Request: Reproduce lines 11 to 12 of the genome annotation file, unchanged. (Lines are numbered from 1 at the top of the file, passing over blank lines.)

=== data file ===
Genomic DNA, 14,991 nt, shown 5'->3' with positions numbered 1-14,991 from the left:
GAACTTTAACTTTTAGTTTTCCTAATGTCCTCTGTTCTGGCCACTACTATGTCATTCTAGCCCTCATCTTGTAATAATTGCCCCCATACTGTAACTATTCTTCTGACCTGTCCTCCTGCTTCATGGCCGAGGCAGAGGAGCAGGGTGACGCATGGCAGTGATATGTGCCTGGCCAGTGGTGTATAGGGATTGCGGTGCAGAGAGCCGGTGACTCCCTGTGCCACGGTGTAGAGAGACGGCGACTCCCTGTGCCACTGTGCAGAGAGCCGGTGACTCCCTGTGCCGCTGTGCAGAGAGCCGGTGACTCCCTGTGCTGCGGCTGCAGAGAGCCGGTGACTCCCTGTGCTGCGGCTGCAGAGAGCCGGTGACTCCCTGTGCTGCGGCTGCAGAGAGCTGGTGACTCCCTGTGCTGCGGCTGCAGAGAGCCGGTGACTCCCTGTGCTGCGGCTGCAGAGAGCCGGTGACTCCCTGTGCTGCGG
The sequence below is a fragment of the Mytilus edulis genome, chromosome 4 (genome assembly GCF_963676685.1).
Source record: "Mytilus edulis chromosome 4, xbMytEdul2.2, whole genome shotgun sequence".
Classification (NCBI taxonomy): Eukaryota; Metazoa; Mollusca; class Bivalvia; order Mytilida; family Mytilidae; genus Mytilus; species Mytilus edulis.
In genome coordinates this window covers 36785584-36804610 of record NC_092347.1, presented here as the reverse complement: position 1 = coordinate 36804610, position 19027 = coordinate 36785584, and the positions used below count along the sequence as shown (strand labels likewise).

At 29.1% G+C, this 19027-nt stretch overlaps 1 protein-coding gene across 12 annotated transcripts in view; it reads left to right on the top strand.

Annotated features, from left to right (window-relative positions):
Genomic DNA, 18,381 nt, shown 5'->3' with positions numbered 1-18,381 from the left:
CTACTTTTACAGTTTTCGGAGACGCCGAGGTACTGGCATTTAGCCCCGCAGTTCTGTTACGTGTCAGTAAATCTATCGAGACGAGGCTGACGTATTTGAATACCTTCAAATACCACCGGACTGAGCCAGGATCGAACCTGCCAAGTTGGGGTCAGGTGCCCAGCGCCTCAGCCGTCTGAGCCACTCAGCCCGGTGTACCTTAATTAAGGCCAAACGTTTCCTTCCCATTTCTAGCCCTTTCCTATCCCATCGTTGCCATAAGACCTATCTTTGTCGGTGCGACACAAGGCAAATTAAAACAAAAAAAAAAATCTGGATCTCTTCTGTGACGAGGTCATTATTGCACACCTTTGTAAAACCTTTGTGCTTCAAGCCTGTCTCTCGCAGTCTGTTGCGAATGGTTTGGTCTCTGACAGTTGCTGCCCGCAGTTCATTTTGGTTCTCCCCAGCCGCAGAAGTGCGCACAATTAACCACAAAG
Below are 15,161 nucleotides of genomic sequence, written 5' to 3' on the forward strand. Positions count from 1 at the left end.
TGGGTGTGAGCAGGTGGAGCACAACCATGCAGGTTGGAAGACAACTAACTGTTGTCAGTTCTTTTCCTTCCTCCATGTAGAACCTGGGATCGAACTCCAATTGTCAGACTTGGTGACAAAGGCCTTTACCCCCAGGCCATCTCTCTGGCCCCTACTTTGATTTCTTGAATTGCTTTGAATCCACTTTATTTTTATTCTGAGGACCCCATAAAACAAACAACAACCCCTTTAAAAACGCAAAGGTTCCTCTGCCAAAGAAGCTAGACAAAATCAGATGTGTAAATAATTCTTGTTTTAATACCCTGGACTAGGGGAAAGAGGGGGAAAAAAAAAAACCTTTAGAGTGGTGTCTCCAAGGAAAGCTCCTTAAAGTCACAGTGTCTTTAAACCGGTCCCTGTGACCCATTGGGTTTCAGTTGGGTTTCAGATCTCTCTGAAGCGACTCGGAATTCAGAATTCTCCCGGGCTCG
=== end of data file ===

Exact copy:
Below are 15,161 nucleotides of genomic sequence, written 5' to 3' on the forward strand. Positions count from 1 at the left end.
TGGGTGTGAGCAGGTGGAGCACAACCATGCAGGTTGGAAGACAACTAACTGTTGTCAGTTCTTTTCCTTCCTCCATGTAGAACCTGGGATCGAACTCCAATTGTCAGACTTGGTGACAAAGGCCTTTACCCCCAGGCCATCTCTCTGGCCCCTACTTTGATTTCTTGAATTGCTTTGAATCCACTTTATTTTTATTCTGAGGACCCCATAAAACAAACAACAACCCCTTTAAAAACGCAAAGGTTCCTCTGCCAAAGAAGCTAGACAAAATCAGATGTGTAAATAATTCTTGTTTTAATACCCTGGACTAGGGGAAAGAGGGGGAAAAAAAAAAACCTTTAGAGTGGTGTCTCCAAGGAAAGCTCCTTAAAGTCACAGTGTCTTTAAACCGGTCCCTGTGACCCATTGGGTTTCAGTTGGGTTTCAGATCTCTCTGAAGCGACTCGGAATTCAGAATTCTCCCGGGCTCG